Plaintiff also explains that defendant Weaver called plaintiff’s counsel on December 8, 2014 (the day her Answer was due) and reported that she and defendant Blomfeld would file their Answers, pro se. Defendant Weaver also requested a copy of the process server’s email to plaintiff’s counsel stating the date and time of service on defendant Weaver. Plaintiff’s counsel forwarded this email to defendant Weaver per her request.
On December 16, 2014, defendants Blomfeld and Weaver faxed their Answer to plaintiff’s counsel. On December 17, 2014, defendants Blomfeld and Weaver mailed their Answer to the Clerk of the Court (Doc. 11-1), which the Clerk of the Court received and filed on December 22, 2014 (Docs. 11, 11-1).
Plaintiff argues that there is good cause for failing to serve defendant Blomfeld because the process server could not find him at any of the addresses known to plaintiff or available from public sources. Plaintiff also asserts that Blomfeld voluntarily has entered his appearance in this case by filing an Answer, and, therefore, the Court should not dismiss him from this action. Otherwise, plaintiff argues it is contrary to the efficient administration of justice to dismiss Blomfeld without prejudice from the action now, only to require plaintiff to file a motion to add him as a party to lawsuit already naming him as a defendant.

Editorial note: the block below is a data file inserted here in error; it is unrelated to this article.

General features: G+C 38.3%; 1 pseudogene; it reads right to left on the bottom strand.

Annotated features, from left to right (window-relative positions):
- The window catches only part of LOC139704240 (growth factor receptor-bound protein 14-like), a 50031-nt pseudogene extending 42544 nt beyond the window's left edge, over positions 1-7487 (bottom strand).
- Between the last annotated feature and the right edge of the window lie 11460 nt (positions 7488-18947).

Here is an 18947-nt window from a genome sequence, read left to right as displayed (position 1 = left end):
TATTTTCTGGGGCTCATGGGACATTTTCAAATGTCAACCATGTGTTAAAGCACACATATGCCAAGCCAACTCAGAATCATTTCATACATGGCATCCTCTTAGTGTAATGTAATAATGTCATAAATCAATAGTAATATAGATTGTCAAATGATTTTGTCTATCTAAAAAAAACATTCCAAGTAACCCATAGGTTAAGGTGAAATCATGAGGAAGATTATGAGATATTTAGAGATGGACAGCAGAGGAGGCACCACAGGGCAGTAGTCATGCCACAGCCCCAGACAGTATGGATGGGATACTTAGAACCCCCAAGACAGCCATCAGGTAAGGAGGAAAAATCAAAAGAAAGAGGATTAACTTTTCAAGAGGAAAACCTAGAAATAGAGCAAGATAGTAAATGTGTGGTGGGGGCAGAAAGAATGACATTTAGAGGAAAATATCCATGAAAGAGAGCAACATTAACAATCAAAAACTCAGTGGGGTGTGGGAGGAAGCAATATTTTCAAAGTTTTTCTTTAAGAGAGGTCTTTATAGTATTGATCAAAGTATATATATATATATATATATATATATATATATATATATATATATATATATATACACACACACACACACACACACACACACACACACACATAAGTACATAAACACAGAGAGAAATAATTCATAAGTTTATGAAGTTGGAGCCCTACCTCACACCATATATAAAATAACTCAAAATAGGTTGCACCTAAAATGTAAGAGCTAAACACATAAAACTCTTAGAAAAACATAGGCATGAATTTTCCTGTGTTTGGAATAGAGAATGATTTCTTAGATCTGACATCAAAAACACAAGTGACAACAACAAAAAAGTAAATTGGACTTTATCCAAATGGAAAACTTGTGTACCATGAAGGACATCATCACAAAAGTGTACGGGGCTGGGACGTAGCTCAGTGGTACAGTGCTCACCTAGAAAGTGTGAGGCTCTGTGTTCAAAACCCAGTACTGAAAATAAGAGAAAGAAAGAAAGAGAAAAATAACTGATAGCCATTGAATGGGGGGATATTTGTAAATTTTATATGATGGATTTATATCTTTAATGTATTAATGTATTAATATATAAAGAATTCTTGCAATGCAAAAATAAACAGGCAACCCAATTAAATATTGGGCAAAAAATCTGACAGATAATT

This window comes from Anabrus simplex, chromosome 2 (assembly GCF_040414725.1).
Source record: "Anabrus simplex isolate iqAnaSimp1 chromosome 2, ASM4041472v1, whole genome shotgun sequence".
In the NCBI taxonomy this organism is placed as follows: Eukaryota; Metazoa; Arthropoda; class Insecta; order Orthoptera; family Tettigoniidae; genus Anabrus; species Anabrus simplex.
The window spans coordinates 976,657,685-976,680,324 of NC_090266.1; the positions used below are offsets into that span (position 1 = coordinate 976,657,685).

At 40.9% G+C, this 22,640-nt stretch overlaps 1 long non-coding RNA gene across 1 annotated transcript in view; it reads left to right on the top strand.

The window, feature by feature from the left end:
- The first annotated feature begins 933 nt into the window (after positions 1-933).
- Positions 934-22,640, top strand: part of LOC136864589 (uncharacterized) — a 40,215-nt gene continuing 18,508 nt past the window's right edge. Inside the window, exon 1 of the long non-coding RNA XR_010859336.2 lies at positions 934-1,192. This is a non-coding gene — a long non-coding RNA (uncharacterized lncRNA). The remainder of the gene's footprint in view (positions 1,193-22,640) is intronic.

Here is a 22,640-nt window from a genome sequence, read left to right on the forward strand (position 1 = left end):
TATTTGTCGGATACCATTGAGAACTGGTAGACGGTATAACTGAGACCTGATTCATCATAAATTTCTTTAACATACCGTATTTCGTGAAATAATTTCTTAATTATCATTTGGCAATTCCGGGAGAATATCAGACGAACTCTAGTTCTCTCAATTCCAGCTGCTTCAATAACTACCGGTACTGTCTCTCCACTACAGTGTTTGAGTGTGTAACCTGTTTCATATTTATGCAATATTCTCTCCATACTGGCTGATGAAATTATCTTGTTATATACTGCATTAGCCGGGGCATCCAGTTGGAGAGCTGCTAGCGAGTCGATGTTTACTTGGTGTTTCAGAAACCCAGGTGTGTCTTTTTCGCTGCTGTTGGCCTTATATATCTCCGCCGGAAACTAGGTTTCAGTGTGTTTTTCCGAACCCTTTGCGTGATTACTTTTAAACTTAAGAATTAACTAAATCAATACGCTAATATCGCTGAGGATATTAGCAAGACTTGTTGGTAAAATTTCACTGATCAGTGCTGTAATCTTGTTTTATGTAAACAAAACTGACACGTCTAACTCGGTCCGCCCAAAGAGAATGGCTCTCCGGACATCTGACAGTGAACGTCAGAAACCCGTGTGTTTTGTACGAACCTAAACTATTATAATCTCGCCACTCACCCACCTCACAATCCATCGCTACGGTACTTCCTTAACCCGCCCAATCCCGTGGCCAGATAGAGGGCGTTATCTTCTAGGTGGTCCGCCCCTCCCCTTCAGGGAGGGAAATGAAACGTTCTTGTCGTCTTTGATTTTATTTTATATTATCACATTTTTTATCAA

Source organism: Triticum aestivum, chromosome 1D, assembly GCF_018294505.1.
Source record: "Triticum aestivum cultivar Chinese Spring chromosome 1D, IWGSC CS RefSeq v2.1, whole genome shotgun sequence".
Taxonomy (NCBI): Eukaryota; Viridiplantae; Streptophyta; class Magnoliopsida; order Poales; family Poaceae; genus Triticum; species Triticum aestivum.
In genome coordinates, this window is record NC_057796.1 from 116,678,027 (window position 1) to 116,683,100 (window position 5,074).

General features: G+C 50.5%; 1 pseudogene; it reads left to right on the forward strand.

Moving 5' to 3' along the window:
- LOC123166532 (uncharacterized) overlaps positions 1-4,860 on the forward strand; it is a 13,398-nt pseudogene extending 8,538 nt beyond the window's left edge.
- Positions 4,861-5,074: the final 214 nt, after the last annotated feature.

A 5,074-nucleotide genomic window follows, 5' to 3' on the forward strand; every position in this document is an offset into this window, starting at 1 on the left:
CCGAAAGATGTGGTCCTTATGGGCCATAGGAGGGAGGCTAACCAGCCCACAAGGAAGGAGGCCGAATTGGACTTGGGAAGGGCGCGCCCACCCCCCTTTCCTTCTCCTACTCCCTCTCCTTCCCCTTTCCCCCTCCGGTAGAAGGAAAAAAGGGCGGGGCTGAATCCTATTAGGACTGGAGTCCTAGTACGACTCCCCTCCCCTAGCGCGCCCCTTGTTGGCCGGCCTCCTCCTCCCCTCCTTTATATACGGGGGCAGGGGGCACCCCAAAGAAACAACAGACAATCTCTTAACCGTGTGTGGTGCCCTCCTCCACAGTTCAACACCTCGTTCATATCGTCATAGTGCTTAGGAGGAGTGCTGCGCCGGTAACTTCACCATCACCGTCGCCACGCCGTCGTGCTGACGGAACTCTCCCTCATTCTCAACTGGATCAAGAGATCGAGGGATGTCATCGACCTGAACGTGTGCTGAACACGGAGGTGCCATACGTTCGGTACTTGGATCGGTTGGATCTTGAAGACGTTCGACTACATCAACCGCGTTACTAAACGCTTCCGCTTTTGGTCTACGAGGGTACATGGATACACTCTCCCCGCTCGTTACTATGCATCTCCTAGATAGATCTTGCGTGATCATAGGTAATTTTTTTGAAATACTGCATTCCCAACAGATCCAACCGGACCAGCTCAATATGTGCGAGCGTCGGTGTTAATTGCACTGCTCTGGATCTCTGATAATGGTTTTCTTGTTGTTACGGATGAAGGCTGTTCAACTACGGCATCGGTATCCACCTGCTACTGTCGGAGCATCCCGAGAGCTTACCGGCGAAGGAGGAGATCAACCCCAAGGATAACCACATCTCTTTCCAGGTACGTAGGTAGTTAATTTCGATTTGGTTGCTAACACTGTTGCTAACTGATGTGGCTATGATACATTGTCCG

Plaintiff also argues that there is good cause for not seeking a default judgment against defendant Weaver after she failed to file an Answer timely. As explained above, defendant Weaver contacted plaintiff’s counsel on the day her Answer was due and represented that she and defendant Blomfeld would be filing their Answers pro se. Based on defendant Weaver’s representations that she would appear and answer the lawsuit, plaintiff did not take steps to obtain a default judgment against her.
Plaintiff also explains in its response that, in October 2014, it entered into an agreement with the receiver of the property at issue in this lawsuit, which is located in Las Vegas, Nevada. The receiver agreed to operate the property as a Value Place property, and, with plaintiff’s consent, the receiver has used Value Place intellectual property to identify the property as a Value Place property. Plaintiff states that because of this agreement, it currently has no need for the preliminary injunctive relief it requested in this lawsuit. See Plaintiff’s Motion for Issuance of Preliminary Injunction and Other Equitable Relief (Doc. 4). Based on plaintiff’s representations and these changed circumstances, the Court denies plaintiff’s Motion for Issuance of Preliminary Injunction and Other Equitable Relief (Doc. 4) as moot.